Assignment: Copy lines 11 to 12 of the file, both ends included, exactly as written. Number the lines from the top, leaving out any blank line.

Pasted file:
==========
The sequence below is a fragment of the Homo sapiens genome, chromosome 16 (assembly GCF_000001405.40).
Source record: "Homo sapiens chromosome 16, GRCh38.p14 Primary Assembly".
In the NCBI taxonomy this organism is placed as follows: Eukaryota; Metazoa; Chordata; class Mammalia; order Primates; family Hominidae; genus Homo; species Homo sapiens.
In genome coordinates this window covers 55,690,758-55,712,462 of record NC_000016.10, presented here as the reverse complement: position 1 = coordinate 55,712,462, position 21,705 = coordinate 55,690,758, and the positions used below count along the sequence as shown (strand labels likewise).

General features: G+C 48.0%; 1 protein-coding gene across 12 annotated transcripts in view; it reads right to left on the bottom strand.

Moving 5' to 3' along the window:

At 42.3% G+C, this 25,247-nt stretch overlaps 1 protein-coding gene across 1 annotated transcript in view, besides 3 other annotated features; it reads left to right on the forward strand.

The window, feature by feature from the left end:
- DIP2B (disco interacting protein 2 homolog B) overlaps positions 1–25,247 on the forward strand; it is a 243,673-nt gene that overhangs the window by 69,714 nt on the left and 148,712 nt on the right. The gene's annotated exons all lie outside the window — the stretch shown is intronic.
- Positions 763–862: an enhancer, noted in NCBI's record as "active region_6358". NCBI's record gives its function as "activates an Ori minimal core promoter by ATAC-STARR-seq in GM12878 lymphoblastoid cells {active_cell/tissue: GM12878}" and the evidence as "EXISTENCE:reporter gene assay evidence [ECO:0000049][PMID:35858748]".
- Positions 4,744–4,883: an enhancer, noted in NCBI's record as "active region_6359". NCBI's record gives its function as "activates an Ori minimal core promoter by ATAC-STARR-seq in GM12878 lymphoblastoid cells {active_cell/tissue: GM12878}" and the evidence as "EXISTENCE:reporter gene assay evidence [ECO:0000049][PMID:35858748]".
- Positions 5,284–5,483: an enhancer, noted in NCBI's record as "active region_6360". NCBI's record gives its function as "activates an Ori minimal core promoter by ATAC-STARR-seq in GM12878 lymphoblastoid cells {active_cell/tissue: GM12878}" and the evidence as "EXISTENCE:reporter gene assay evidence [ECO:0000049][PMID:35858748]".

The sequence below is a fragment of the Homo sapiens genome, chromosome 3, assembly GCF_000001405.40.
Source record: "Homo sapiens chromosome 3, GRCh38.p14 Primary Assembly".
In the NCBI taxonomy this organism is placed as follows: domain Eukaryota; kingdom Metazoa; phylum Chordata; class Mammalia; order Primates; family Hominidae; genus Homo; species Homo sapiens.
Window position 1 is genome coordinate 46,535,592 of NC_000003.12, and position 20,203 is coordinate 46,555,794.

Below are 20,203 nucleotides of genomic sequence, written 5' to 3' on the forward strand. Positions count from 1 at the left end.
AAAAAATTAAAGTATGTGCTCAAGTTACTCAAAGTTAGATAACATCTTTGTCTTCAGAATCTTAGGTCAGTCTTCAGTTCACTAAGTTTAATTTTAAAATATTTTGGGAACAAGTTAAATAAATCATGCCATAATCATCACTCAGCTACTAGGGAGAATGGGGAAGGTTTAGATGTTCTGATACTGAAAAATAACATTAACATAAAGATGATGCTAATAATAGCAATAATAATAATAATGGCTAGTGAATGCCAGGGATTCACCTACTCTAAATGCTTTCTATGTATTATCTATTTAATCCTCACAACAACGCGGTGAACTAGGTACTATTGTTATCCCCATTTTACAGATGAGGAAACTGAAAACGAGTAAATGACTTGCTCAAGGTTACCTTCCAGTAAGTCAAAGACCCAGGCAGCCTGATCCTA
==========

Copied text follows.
- Positions 4,744–4,883: an enhancer, noted in NCBI's record as "active region_6359". NCBI's record gives its function as "activates an Ori minimal core promoter by ATAC-STARR-seq in GM12878 lymphoblastoid cells {active_cell/tissue: GM12878}" and the evidence as "EXISTENCE:reporter gene assay evidence [ECO:0000049][PMID:35858748]".
- Positions 5,284–5,483: an enhancer, noted in NCBI's record as "active region_6360". NCBI's record gives its function as "activates an Ori minimal core promoter by ATAC-STARR-seq in GM12878 lymphoblastoid cells {active_cell/tissue: GM12878}" and the evidence as "EXISTENCE:reporter gene assay evidence [ECO:0000049][PMID:35858748]".